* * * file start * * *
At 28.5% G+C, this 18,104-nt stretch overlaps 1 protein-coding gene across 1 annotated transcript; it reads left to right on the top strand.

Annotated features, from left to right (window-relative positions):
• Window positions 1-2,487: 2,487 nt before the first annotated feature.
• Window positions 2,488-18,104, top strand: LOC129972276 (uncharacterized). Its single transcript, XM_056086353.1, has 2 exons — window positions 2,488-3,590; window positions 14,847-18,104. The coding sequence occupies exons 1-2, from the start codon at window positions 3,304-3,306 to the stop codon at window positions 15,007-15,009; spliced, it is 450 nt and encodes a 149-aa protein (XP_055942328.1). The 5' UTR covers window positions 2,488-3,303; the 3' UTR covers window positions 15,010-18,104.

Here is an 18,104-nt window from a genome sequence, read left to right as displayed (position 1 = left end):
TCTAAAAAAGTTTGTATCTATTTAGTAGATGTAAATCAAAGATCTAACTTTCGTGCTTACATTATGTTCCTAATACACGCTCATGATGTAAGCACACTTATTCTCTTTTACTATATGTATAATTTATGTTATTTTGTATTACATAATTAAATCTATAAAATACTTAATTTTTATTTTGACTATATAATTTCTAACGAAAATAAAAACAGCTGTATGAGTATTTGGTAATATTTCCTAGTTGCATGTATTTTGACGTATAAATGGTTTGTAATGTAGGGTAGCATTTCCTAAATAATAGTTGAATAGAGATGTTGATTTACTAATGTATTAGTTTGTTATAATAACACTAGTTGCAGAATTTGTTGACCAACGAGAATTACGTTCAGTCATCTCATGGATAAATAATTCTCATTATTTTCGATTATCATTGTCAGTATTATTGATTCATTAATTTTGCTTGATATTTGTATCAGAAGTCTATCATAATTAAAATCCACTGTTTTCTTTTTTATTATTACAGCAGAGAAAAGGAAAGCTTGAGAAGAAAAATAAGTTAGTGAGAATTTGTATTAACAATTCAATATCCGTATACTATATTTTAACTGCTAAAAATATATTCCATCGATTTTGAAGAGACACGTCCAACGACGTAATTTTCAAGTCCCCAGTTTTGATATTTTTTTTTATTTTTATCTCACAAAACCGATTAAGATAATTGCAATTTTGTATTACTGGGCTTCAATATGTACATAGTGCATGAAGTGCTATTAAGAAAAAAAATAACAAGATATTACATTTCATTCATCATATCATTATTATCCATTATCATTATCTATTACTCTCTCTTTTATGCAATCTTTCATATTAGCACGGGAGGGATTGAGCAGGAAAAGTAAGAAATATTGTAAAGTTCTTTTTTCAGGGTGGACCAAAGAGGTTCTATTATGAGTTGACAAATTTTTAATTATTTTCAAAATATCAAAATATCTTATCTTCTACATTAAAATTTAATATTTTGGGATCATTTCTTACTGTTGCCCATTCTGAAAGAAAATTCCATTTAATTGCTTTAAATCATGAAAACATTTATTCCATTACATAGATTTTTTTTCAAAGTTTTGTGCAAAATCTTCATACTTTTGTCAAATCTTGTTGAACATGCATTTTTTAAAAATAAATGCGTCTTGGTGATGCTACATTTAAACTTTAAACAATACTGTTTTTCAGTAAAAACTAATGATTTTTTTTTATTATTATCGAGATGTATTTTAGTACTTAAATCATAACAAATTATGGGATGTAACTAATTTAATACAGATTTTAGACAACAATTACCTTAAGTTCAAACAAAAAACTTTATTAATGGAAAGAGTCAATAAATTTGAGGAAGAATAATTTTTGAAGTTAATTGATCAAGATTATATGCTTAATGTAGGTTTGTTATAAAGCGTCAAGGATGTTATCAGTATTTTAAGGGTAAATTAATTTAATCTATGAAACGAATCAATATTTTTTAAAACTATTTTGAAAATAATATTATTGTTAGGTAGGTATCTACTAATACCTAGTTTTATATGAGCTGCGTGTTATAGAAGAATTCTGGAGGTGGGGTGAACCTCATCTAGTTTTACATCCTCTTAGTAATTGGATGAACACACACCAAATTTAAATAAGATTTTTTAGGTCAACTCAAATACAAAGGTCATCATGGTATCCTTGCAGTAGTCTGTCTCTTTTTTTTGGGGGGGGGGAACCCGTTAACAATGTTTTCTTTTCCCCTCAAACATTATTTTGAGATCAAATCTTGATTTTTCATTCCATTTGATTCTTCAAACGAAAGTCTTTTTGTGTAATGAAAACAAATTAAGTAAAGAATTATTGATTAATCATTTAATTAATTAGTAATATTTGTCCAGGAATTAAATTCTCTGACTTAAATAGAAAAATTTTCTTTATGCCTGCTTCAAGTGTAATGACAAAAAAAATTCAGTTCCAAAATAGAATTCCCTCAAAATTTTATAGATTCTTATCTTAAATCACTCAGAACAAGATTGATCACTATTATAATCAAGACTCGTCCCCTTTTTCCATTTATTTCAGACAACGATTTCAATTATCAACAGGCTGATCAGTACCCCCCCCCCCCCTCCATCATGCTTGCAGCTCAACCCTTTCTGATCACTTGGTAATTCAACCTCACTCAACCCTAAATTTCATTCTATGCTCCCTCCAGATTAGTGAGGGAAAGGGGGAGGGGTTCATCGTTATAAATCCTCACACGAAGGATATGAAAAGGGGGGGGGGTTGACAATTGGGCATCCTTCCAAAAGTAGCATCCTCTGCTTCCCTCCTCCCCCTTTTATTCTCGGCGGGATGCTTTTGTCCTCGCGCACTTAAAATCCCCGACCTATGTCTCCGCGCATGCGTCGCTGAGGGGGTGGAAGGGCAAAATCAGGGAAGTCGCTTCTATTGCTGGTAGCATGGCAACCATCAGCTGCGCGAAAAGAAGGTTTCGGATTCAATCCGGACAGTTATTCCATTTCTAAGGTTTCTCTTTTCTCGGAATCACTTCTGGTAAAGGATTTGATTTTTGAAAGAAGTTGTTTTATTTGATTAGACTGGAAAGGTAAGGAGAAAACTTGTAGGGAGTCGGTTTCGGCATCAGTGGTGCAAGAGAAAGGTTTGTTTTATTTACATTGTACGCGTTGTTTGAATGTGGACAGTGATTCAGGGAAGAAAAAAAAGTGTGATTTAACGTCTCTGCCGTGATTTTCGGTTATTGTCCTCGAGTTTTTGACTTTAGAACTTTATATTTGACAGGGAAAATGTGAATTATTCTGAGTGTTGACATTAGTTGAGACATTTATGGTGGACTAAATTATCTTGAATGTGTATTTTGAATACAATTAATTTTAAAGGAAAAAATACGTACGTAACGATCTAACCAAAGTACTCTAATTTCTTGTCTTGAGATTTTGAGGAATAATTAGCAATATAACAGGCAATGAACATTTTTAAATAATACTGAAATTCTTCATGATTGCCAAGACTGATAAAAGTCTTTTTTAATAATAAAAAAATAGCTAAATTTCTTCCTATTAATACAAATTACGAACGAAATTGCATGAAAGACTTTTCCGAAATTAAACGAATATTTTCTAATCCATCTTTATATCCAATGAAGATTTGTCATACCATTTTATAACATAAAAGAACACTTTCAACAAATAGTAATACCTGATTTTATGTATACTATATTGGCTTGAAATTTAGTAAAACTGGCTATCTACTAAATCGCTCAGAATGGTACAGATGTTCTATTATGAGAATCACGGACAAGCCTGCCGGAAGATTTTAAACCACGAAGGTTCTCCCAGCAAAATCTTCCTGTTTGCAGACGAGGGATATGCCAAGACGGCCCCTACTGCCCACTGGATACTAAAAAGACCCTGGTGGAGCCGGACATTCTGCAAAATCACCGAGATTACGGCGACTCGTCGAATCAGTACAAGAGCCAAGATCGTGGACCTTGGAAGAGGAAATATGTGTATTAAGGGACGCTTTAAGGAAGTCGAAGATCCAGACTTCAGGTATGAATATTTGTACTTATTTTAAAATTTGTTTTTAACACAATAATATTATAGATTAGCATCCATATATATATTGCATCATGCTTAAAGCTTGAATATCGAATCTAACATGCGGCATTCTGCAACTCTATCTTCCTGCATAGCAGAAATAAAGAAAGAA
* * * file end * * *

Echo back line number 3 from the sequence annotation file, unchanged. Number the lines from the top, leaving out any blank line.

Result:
• Window positions 1-2,487: 2,487 nt before the first annotated feature.